TIP OF THE WEEK

Secure Custody

We are focusing our Tips of the Week on stages of juvenile proceedings that disproportionately impact youth of color. This week we are considering secure custody:

  • If possible, find out if your client is being detained before the initial secure custody hearing.  It’s critical to start the attorney-client relationship early and inform your client of their rights as well as what to expect at the hearing.
  • If you meet your client for the first time at the initial secure custody hearing, take a few minutes to introduce yourself, describe your role, and answer any questions about the hearing.
  • Come up with a plan for release:  reasonable conditions on your client, alternative placements, or other information that will help the court support a decision for release.
  • If your client is shackled, argue for the removal prior to court starting.  Shackling has an intense, lasting impact on your client and removal can be a good first step to developing confidence with your client. 
  • If your client is not released, make a plan to contact or visit them in detention to discuss next steps.  Make sure the parent/guardian has the contact information for the detention center as well to facilitate calls or visits.
  • If your client is released, make an appointment to meet before the next court date.  Review any conditions of release and encourage your client to contact you with any questions.

JOB OPPORTUNITY

IDS is seeking applicants for the Contracts Administrator and the position has been posted here:

https://www.governmentjobs.com/careers/northcarolina/jobs/2768601/contracts-administrator

The position closes May 7 at 5pm. This is a great way to contribute to indigent defense in North Carolina for a detailed and energetic individual.

RESOURCES

  1. Resources from Racial Justice for Youth: A Toolkit for Defenders can help you advocate for your many detained clients who are youth of color:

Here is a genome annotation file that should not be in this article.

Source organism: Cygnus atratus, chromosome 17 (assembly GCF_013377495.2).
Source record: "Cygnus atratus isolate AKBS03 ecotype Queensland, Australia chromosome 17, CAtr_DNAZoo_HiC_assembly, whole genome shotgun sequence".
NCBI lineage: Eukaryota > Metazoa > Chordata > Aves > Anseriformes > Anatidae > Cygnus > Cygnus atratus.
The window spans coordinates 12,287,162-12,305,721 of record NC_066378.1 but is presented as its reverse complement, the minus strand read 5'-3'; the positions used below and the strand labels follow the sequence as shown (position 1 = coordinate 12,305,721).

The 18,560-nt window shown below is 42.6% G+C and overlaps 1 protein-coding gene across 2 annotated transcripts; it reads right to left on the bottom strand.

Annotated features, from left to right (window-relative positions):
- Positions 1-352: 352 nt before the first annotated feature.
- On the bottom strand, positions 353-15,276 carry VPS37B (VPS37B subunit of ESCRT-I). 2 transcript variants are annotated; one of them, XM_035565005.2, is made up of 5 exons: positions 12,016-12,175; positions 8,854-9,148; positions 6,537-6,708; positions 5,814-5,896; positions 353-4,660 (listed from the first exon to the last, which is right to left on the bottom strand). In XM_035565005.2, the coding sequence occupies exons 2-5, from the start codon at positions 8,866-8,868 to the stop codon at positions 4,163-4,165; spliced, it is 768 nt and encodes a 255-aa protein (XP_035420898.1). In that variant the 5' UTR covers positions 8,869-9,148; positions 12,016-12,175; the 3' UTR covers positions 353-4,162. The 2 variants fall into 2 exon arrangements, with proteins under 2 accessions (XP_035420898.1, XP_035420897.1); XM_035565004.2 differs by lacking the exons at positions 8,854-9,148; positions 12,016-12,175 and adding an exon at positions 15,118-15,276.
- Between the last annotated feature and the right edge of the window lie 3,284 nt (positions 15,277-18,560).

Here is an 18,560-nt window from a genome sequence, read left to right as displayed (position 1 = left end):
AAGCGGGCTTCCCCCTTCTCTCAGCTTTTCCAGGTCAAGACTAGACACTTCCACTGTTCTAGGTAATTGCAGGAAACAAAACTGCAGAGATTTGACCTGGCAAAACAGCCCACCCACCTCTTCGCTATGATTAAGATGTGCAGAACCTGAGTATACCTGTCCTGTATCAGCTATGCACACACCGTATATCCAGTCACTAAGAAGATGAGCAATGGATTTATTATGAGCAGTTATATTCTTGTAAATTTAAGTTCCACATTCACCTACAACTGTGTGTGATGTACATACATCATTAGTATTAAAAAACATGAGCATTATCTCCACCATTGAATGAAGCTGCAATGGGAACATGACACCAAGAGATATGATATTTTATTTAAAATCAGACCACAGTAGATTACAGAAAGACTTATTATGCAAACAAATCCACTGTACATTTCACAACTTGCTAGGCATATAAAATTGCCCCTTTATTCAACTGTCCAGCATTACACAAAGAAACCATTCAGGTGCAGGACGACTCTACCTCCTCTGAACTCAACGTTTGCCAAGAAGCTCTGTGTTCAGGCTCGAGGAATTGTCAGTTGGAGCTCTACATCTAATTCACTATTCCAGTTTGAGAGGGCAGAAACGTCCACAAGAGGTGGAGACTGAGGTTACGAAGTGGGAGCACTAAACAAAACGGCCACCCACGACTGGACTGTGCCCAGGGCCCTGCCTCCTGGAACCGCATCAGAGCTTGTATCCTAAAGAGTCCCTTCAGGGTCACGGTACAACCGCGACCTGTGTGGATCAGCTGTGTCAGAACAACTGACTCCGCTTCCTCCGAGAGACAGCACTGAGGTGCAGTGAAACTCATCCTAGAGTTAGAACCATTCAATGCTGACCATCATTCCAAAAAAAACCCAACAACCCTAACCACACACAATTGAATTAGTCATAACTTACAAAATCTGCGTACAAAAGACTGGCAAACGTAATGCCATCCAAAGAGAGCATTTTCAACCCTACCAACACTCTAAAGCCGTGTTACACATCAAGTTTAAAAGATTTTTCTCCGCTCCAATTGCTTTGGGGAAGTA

Sign up to access the Toolkit’s defender-only resources.

2. SAVE THE DATE: THURSDAY, MAY 14 11:00 AM to 12:30 PM

COVID-19: Implications of the Pandemic within the Criminal Justice System

NC CRED presents an interactive round-table webinar with leading experts in the North Carolina public health and criminal justice systems.

3. Rewatch Strategies for Youth Webinar: Improving Law Enforcement/Youth Interactions in Times of Crisis

HOPE THE START OF YOUR MONTH AND WEEKEND ARE GREAT!

THANKS FOR READING! JOIN US NEXT FRIDAY!

Week in Review: April 20-24

Hello from Friday with OJD. Another work from home week means that OJD is rounding up resources and information for you, anything we can do to help. It always goes without saying but thank you so much for your dedication to continuing the good (juvenile justice) fight, even from your homes.

TIP OF THE WEEK

Complaints Received

We are focusing our Tips of the Week on stages of juvenile proceedings that disproportionately impact youth of color. This week we are considering complaints received:

Attorneys are appointed to cases once a complaint is received by juvenile justice, then filed as a complaint.  So generally attorneys can’t impact whether or not a complaint is received.  But attorneys can prevent the case from going to adjudication by:

  • Asking for a dismissal for various reasons, such as the victim no longer wishes to prosecute or the juvenile has already made amends through a mediation program or restitution.
  • Continue the case for an opportunity for the juvenile to participate in a program such as suggested above, or Teen Court if your jurisdiction has one.
  • After an admission, ask the court to informally defer prosecution without an adjudication.

Resources

  1. IDS recently released information on how PAC can file fee apps for teleconferencing and interim fee apps. Please visit ncids.org for more information.
  2. Legal Aid-ACS has synthesized the federal and state guidance that has come out to date and offer concrete tips and resources for advocating for students during school closures. You can get more information here. There are five documents: